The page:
George Soros, who has managed to capitalize on more than one of these "loops," calls this "reflexivity." Such reflexivity is likely to continue to play itself out until we know for sure how this mess is going to be resolved. At this point, it is uncertain if this conflict resolution will arrive in 2015, or later.

Practical considerations for individual investors

While the above insights may seem esoteric to some and only relevant to institutional markets like CDSs, currencies and sovereign bonds, they do affect individual investors, in my opinion.

I think this geopolitical situation is bearish for the euro, as it adds to the deflation and economic stagnation in the eurozone via trade bans. The euro has another leg lower as I write this, flirting with 2015 lows, but it is becoming increasingly clear that parity is in the cards this year. Let's not forget that it has been as low as 83 cents since it became a "paper currency." In a deflationary situation counterbalanced by intensifying QE from the ECB, the euro can decline well below parity.

A popular ETF that tracks the euro is the Currencyshares Euro Trust /zigman2/quotes/208198139/composite FXE +0.29% , even though there are leveraged ones like the Proshares Ultrashort Euro /zigman2/quotes/206913068/composite EUO -0.54%  and its leveraged bullish antithesis from the same ETF family. Keep in mind that leveraged ETFs are not really buy-and-hold instruments, but rather trading vehicles that an investor should consider liquidating quickly if the trade goes against you. Keep that in mind when trying to get in front of a move in the euro. Very few investors know how to handle leverage. This is the reason why so few people make good futures traders.

This currency implication is relevant for all ADRs denominated in euros as well as any mutual fund that invest in debt and equity securities in the eurozone — they are all swimming against the current. A 20% move in the dollar against them would mean that they need a 20% rise in the EUR-denominated asset to stay flat. If the asset does not rally you can lose money, even if it stays flat in the local market. Not enough U.S.-based investors realize this by staying diversified in the eurozone and by hunting for "values" there.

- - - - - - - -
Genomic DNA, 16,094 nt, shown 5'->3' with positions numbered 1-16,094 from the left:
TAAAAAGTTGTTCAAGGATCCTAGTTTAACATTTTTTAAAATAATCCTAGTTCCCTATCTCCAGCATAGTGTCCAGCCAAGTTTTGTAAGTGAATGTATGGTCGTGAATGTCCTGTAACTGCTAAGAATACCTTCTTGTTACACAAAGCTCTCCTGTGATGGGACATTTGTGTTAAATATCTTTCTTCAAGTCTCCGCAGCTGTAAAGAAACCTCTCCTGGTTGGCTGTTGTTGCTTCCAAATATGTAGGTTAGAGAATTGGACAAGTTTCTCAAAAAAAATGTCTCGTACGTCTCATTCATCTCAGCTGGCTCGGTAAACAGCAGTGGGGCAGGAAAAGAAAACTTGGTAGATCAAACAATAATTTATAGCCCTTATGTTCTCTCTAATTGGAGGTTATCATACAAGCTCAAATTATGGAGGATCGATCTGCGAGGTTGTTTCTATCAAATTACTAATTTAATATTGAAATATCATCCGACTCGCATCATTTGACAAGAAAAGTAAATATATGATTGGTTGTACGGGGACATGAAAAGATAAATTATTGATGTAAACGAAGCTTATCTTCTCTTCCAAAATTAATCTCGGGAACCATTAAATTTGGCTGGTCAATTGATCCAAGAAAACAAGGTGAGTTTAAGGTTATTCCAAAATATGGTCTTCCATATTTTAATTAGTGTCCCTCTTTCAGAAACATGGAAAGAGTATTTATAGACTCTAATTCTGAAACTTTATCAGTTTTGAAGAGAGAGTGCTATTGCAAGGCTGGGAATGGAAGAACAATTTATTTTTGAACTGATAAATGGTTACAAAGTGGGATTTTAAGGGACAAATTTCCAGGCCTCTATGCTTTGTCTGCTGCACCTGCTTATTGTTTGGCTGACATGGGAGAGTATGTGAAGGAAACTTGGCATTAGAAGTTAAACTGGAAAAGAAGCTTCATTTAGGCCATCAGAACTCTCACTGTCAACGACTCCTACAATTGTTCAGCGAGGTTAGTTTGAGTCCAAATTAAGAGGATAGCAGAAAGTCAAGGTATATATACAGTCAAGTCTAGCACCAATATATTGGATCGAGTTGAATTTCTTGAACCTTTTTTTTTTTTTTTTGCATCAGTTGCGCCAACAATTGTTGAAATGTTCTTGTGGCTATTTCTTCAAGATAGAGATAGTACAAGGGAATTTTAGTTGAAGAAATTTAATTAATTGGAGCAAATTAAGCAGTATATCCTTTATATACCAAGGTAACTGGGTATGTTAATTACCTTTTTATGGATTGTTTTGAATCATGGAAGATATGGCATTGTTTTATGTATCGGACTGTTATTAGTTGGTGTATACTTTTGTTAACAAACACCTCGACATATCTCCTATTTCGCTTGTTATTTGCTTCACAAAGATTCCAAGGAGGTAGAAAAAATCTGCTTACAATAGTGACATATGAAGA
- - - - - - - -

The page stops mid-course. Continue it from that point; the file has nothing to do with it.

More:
There is also an implication for the price of oil. The premium of Brent over WTI futures prices nearly disappeared in this price decline in the latter part of 2014, but that pricing gap had dramatically widened in 2015, where Brent is over $60/bbl on the April futures as I write this, while WTI April futures are below $50. I think this is the futures market predicting that Brent will be in shortage due in part to the likelihood of disruptions because of a possible escalation of the Ukrainian conflict.

Ivan Martchev is an investment specialist with institutional money manager . The opinions expressed are his own. He doesn't hold positions in any investments discussed here. Navellier and Associates doesn't hold positions in investments mentioned in this article. This is neither a recommendation to buy nor sell the stocks mentioned in this article. Investors should consult their financial adviser before making any decision to buy or sell the aforementioned securities. Investing in non-U.S. securities including ADRs involves significant risks, such as fluctuation of exchange rates, that may have adverse effects on the value of the security. Securities of some foreign companies may be less liquid and prices more volatile. Information regarding securities of non-U.S. issuers may be limited.